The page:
On Monday 21 May, John Carlos, the 1960s icon of Black Power, will be speaking at a meeting in London (alongside Janet Alder and Doreen Lawrence).
It is fitting that John Carlos is speaking in London just months before the Olympics circus hits town. For this is the John Carlos who, alongside Tommie Smith, raised his fist in defiance as they celebrated their wins (bronze and gold respectively) in the 200 metres at the 1968 Mexico Olympics. The iconic image is a call to arms.
1968 was a year of political protest across the world, the year in which Martin Luther King was assassinated, black workers and students were protesting across the US and anti-Vietnam war protests were taking place across the world.
In October 1968, days before the Olympics started in Mexico, hundreds of students were killed as they protested against the repressive government. According to Carlos in his new book, The John Carlos Story: ‘To the great shame of the Olympic movement, all that bloodshed and death was never mentioned once during the games nor has it ever been mentioned in any Olympics-sanctioned event ever since. I believe that they, not Tommie and me, are the true Olympic martyrs, and they must never be forgotten.’
The men carried out a conscious and political act that was explosive and resulted in their expulsion from the games and far-reaching consequences to their careers and lives. As the Star Spangled Banner played, the two, wearing the characteristic black gloves (to represent strength and unity), raised their fists in defiance and (breaking all Olympic protocols) also stood shoeless in black socks to represent the black poor. Tommie Smith also wore a black scarf to demonstrate black pride and John Carlos wore beads in memory of those lynched, with his jacket unzipped to express solidarity with workers in struggle. Peter Norman, their white Australian co-medal winner (silver) also wore the badge of the Olympic Project for Human rights in support.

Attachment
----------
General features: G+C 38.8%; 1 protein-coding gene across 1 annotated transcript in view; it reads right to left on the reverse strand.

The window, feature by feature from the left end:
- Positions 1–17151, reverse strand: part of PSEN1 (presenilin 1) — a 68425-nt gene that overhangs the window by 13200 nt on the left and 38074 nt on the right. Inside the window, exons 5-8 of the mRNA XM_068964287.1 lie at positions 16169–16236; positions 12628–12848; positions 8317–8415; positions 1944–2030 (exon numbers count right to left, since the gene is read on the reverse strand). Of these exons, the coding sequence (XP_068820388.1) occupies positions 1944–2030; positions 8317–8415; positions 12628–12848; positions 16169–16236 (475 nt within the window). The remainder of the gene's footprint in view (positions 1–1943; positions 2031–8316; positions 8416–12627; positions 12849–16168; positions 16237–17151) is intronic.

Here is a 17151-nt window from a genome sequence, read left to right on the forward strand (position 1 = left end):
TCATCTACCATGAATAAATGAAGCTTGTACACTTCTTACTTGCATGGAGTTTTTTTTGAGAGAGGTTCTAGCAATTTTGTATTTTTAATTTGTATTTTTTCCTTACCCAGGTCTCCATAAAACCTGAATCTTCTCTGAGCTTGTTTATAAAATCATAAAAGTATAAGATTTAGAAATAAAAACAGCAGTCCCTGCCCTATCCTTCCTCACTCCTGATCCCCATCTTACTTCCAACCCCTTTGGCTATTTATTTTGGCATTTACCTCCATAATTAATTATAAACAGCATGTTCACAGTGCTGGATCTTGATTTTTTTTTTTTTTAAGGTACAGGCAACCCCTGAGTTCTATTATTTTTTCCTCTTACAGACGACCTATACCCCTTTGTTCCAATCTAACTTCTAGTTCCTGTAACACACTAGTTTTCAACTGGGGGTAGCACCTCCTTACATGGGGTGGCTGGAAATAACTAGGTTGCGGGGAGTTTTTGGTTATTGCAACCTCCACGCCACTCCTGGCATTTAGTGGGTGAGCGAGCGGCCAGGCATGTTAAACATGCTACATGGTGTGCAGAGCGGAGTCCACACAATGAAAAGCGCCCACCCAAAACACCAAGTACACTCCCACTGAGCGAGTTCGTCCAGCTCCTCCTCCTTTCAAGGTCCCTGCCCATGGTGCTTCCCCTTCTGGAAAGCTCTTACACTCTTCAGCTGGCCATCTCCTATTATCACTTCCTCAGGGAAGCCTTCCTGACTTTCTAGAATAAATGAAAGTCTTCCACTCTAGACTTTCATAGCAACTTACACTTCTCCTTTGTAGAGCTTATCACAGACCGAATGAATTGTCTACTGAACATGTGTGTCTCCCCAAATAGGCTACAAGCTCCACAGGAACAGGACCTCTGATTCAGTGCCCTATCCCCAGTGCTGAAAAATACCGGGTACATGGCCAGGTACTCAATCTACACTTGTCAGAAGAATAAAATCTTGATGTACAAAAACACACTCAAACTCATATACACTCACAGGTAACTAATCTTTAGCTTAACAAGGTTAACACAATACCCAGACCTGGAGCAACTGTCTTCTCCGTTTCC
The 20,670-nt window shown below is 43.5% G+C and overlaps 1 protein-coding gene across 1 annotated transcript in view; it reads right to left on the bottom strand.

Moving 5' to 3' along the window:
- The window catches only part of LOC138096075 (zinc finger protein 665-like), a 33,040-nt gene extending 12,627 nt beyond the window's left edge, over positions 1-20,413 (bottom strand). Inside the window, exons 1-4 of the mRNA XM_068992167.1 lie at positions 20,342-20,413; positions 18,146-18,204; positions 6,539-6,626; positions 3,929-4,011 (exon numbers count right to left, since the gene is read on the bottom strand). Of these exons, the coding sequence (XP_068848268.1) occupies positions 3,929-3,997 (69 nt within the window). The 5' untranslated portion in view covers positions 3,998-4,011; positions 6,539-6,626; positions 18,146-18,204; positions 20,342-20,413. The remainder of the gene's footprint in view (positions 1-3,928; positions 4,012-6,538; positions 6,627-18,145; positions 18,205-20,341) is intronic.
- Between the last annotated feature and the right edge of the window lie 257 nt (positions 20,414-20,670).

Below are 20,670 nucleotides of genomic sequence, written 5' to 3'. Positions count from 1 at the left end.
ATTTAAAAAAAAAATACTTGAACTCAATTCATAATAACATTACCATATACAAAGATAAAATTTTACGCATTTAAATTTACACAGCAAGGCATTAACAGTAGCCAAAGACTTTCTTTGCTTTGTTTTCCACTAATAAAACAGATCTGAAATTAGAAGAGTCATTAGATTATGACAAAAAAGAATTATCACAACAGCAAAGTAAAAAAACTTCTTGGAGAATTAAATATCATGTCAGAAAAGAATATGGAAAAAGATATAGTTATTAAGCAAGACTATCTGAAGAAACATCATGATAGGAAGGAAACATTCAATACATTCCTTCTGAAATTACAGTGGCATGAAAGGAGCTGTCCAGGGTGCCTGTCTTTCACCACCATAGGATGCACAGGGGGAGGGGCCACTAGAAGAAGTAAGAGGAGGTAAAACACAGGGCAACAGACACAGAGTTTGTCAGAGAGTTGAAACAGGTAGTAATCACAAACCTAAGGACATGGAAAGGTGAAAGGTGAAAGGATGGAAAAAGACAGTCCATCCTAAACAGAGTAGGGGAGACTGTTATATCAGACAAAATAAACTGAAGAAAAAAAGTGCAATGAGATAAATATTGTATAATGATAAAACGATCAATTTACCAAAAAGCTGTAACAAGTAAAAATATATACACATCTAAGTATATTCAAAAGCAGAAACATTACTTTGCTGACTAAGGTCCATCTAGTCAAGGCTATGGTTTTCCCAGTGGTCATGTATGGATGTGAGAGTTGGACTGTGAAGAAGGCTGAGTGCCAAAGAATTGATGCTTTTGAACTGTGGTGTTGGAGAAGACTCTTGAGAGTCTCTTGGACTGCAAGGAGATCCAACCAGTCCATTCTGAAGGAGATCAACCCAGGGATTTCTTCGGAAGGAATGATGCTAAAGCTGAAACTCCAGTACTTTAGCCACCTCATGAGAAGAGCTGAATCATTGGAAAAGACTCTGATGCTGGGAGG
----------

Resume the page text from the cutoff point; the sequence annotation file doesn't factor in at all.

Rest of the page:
The symbolic act was not an isolated one, both men belonged to the Olympic Project for Human Rights which called for disinviting apartheid South Africa and Rhodesia; to restore Muhammad Ali’s title, stripped from him when he refused to serve in the Vietnam war; and to remove Avery Brundage as head of the United States Olympic Committee.
All three of the podium protestors paid the price for their actions: ‘Peter had a beautiful soul and he endured hell when he went home to Australia… The press treated him terribly: he was the white man who stood with those two aboriginal devils… I have always said, Tommie and I had each other, but Peter was by himself… When we came back to the States, one day the press would kick my ass, then take a break and kick Tommie’s. But in Australia, they were on Peter twenty-four seven. You couldn’t even say that Peter disrespected his flag or his country. He merely wore a button supporting human rights… He was shut out of the Australian track and field world and even though he was the most accomplished sprinter in that country’s history, when Sydney hosted the Olympics in 2000, there was not even a ceremonial role to be found for Peter Norman.’ He died in 2006.
Prior to the Olympics, Carlos was also excluded from qualifying and competing in the 100 metres on a technicality, commenting ‘[I] knew that my exclusion was all political. To this day I shake my head because their big critique of us was that we were mixing politics and sports, which is supposed to be a politics free zone, and there they were, mixing politics and sports, not letting me try for the race because of my political beliefs’.
What remains to be seen is whether the already highly commercialised London Olympics will be a politics free zone.